Saturday, March 17, 2012

Rutherford B. Hayes' Telephone: True Enough For Government Work

The WaPo's Fact Checker column spanked President Obama 1870s-style over his remarks at that press event in Largo, Maryland, on Thursday. It gave him four Pinocchios for using the tired, old, invented quote about Rutherford B. Hayes and the telephone.

Obama’s whopper about Rutherford B. Hayes and the telephone:

The quote cited by Obama ["One of my predecessors, Rutherford B. Hayes, reportedly said about the telephone, 'It’s a great invention, but who would ever want to use one?'"] does exist on the Internet, but we would expect the White House staff to do better research than that. (This line was in the president’s prepared text, so it was not ad-libbed.) But the trouble is, historians say that there is no evidence Hayes ever said this. Not only that, contrary to Obama’s jab, Hayes was interested in new technology.

-- snip --

Hayes, in fact, was such a technology buff that he installed the first telephone in the White House. A list of telephone subscribers published in the article “The Telephones Comes to Washington,” by Richard T. Loomis, shows that the White House was given the number “1.”

-- snip --

Besides historians, Obama’s staff also could have checked with the White House Historical Association, which recounts Hayes’s interest in the telephone in a classroom lesson for children in grades 4-8.

-- snip --

Our final ruling was swayed in the end by this: The president in particular has a responsibility to get historical facts right, and in this case he got them completely backwards. Obama mocked Hayes for “looking backwards ... not looking forwards.” In reality, Hayes embraced the new technology. He should be an Obama hero, not a skunk.
Hayes is dead and buried, but he deserves an apology.

Inevitably, the White House spokesman tried to justify this speech writing malpractice. Jay Carney pointed out that the old chestnut about Hayes can be found in “multiple media references,” as if that's what really matters.

“I’m not arguing that this is not in dispute, but the quote is widely cited,” Carney said. He added that Obama was using the anecdote in service of a broader point. 

In Washington, Carney seems to be saying, a falsehood becomes true enough for government work if it advances a political narrative. 

I'll add this tidbit about Hayes. As a successful lawyer in Ohio - which was a slave state - he  joined the Unionist cause out of his desire to abolish slavery. When the Civil War began, he became an officer in the 23rd Ohio Infantry and was repeatedly wounded while leading troops in battle. 

When, in 1864, he was nominated to run for Congress from Ohio, he refused to campaign for office because he was already engaged in another kind of campaign against the Confederate Army in the Shenandoah Valley. He was elected anyway., and took his seat in Washington after the war was over.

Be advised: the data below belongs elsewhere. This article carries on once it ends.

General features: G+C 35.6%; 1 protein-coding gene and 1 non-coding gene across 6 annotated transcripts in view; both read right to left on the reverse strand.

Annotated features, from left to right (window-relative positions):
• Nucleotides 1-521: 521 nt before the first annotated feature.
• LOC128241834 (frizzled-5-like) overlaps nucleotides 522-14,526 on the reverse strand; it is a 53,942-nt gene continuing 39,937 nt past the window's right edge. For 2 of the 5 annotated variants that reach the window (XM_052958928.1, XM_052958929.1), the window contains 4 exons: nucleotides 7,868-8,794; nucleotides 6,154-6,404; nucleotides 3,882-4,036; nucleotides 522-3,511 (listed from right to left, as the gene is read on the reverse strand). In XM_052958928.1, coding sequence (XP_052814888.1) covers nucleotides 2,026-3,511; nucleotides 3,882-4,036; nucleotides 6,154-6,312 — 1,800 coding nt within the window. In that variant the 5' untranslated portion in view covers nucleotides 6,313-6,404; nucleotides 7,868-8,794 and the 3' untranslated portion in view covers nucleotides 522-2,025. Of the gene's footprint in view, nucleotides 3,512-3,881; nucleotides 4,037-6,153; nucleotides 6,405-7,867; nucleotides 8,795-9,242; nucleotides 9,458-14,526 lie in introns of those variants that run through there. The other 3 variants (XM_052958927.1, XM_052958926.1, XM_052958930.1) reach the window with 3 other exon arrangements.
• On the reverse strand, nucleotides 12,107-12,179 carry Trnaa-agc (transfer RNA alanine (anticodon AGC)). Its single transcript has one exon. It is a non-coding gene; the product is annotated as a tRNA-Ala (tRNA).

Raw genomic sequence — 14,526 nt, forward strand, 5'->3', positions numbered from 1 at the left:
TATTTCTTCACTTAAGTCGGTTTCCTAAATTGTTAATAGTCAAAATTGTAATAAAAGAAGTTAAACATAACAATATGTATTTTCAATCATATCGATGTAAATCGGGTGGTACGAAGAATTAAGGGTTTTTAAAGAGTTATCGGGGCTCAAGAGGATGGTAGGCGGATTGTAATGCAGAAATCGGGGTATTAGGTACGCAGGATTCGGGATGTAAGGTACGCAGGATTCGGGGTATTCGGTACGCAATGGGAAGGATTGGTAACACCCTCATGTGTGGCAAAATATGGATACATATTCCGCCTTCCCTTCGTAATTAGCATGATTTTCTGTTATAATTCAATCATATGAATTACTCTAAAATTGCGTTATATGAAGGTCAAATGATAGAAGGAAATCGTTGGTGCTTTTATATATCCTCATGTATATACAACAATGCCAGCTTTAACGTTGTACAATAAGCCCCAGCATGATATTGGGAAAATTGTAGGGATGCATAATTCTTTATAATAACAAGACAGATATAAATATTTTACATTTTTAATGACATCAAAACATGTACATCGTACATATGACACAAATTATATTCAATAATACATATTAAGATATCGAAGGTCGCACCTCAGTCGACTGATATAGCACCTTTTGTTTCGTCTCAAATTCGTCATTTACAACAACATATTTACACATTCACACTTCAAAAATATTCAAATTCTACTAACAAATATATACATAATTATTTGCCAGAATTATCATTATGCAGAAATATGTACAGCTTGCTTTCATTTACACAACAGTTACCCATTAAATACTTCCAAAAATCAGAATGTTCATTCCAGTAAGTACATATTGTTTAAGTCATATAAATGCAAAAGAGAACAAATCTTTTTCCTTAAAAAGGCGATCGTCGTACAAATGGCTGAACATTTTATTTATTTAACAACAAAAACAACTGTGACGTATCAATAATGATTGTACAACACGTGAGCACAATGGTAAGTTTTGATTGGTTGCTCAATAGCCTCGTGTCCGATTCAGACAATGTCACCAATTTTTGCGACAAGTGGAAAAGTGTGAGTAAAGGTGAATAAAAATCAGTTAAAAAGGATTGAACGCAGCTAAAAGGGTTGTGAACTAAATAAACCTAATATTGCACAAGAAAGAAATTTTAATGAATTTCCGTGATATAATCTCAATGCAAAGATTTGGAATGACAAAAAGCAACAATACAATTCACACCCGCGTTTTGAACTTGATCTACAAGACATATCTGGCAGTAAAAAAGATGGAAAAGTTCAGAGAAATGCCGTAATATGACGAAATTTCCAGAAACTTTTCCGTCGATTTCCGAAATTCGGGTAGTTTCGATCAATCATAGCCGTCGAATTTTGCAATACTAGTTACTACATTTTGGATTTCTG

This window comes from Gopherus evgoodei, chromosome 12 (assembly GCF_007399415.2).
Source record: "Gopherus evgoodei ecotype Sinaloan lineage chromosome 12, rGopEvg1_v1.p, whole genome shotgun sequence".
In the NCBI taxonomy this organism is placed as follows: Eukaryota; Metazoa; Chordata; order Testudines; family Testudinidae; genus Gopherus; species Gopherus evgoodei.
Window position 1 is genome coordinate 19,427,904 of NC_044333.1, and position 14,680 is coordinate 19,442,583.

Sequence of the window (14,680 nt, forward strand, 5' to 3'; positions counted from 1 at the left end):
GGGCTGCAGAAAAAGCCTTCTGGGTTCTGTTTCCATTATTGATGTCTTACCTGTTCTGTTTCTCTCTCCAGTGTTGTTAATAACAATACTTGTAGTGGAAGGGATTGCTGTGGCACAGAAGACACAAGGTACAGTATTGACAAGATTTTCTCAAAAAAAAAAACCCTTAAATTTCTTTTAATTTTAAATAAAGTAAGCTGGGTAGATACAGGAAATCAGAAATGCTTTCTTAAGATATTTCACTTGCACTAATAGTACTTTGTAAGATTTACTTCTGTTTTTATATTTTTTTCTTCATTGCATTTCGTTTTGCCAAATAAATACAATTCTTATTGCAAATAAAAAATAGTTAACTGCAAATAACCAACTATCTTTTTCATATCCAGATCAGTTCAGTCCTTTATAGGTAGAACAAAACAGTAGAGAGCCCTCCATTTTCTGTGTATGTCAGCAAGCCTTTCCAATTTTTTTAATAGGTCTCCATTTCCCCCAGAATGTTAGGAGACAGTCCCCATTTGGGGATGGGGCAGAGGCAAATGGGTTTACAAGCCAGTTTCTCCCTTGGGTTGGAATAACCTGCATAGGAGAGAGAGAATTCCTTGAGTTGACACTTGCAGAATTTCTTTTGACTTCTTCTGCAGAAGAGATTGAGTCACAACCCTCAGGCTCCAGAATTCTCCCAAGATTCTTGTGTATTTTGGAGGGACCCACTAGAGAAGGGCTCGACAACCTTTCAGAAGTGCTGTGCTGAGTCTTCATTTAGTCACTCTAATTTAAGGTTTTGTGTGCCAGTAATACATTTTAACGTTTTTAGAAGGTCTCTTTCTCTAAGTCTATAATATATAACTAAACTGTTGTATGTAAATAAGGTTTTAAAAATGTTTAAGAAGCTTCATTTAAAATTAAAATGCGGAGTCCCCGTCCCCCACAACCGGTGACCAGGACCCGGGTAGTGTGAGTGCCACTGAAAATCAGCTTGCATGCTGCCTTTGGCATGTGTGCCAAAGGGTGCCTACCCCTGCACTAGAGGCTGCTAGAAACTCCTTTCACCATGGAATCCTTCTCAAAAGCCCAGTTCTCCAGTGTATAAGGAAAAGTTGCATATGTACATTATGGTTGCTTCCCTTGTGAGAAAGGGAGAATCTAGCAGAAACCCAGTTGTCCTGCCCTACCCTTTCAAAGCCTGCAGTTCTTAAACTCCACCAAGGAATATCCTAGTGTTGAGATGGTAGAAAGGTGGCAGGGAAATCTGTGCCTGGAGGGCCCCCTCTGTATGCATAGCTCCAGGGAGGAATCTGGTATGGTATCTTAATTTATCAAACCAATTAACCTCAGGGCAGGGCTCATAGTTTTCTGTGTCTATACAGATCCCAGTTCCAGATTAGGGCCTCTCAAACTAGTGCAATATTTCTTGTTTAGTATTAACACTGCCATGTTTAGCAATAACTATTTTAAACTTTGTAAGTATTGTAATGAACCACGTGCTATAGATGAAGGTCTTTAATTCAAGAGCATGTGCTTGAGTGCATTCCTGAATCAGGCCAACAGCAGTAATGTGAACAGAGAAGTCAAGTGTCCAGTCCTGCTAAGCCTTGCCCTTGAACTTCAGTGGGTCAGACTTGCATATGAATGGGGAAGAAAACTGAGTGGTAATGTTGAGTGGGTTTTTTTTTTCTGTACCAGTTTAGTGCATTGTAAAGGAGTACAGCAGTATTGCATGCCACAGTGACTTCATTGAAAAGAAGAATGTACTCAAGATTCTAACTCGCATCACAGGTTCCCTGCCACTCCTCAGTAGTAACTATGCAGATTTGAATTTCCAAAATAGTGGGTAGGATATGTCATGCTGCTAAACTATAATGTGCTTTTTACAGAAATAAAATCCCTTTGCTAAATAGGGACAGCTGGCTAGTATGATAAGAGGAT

Diplopundit said...

And we remember him by putting up a BP station (and a plaque) on the site of his birthplace:

TSB said...

We have some big gaps in Presidential remembrance. James Madison's home - including the room in which he literally drafted the Constitution - is only now getting the full historical treatment.

Interesting about Hayes and Paraguay. A town, a province, a museum, a postage stamp, and a national holiday in his honor!

Anonymous said...

And how can anyone stay awake while Obama reads all those phony reminiscenses? Ohio is the only state with 2 teams still in the NCAA tournament. GO Buckeyes! gwb

Anonymous said...

A Norwegian's view of President Obama's diplomatic efforts in Afghanistan through 2010. An interesting inside view from Kai Eide: UN Representative to Afghanistan. I'm starting to think maybe Holbrooke was just one of a team of bullies fighting among themselves. gwb

DiploMad said...

So if media references are the standard, would it be OK to call Obama a Kenyan because there many media stories questioning his birth certificate?

TSB said...


Thanks for your comment. That is an excellent point; no double standards, please.

BTW, I saw the WaPo did another fact-checker deconstruction on Obama today, this time regarding the creative misremembering of his mother's medical insurance problems. I'm getting strange new respect for that paper.

Anonymous said...

TSB: Reading "The Operators" about Gen. McChrystal's inner circle in Afghanistan is really entertaining. After 6 "studies" of the situation Obama decides to meet for the 2nd time with McCrystal after it is leaked to the press that they have only spoken once. This, naturally leads to "full evaluation" #7, biweekly conversations and McChrystal is fired. The whole Dept. of State role in the Afghan elections is hilarious from start to finish. Author puts you in the shoes of all the players. gwb

Anonymous said...

TSB: I didn't watch the video but the summary below it is great!

"Hypocrite Heaven" might be a good title. gwb

TSB said...

I agree. The summary was so good that watching the video would only spoil the effect.